After soliciting input, the Gilbert school board threw parents a curveball Tuesday night and approved a boundary plan for its newest elementary school that the public hadn’t previously seen.
The boundary option was approved 3-2, with Thad Stump, Helen Hollands and Van Dunham in support and Elaine Morrison and Traci Klein opposed.
More than 100 people — mostly Spectrum Elementary School parents — attended the meeting.
The board had gone to the Spectrum community several times asking for input on relieving overcrowding at the school.
Tuesday night’s decision puts in place a new boundary plan the public wasn’t able to comment on until the governing board meeting.
The plan calls for Gilbert Unified School District’s 28th elementary school to open in the fall with 583 students. The school will have capacity for 400 students and will have to use portables to accommodate the rest.
Introduced by board president Stump, the plan will put 638 students at Spectrum in the fall. Eventually, at buildout, there will be 978 at Spectrum and 831 at the new school.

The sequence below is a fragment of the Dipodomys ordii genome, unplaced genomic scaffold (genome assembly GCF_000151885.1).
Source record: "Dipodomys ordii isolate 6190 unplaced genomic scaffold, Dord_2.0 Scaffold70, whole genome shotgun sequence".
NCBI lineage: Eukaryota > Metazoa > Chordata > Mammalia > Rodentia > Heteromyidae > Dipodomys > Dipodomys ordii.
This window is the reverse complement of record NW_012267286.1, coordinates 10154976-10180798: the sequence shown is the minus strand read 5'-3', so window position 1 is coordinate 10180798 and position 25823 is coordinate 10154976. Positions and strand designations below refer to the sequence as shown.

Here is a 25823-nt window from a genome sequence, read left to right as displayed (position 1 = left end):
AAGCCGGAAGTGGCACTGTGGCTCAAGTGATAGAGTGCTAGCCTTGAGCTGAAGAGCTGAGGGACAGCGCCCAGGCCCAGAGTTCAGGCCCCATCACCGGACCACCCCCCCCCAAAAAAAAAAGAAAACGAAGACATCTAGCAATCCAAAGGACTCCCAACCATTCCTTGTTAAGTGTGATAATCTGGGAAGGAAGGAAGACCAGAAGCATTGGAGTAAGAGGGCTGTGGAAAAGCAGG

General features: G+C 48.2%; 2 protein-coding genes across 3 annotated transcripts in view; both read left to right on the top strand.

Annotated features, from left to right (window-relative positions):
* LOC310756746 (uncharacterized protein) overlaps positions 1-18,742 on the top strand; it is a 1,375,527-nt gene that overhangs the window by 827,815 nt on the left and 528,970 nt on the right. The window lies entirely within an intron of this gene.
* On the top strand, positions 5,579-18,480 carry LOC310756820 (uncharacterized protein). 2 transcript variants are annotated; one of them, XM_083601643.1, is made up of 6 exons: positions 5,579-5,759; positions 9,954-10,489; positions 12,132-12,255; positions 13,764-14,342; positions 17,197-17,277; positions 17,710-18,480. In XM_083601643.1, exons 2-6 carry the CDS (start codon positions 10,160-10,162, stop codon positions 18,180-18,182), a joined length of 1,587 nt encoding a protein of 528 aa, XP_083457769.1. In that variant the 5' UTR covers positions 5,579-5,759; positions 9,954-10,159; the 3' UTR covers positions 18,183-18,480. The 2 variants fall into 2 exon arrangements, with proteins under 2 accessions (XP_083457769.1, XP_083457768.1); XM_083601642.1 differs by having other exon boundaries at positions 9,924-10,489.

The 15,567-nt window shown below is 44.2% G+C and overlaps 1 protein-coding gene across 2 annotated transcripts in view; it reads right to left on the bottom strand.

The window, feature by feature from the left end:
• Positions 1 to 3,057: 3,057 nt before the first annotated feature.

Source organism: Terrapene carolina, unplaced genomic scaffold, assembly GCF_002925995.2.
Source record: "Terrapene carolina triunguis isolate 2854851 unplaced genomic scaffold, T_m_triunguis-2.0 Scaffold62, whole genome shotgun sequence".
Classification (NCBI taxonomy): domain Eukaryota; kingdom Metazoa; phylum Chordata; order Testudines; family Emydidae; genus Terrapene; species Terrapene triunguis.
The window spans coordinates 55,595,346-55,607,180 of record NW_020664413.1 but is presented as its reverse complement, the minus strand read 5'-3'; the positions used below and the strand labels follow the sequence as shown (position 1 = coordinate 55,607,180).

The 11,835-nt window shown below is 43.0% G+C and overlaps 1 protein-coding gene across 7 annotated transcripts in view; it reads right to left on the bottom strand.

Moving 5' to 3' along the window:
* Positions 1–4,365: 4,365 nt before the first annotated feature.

Stump said this option assumes the school will eventually be built to handle 800 students. It also provides balance between the two schools, the ranch communities will provide a solid foundation for the new school, portables will provide flexibility and there will be diversity at both schools, he said.
The drawbacks are that it requires a funding source to build the second phase, and portables will have to be used from the beginning.
Hollands said she was “extremely regretful” the community didn’t see the final boundary plan until the meeting, but that it “balances the needs of all students.”
The community had become divided over options for the new school — whether to draw new boundaries or open an early childhood learning center for pre-kindergarten through first-grade students.
Spectrum parent Alisa Clegg had planned to give a PowerPoint presentation in support of the original boundary plan, but instead said that she was satisfied with the fifth option.
“I love it,” she said after the vote. “I think it’s perfect ... I like the number of kids next year at both schools. I specifically like that they didn’t separate siblings.”
Bing Zhao was not as pleased.
“That was ridiculous,” he said. “(It’s) a totally new option we never heard about.”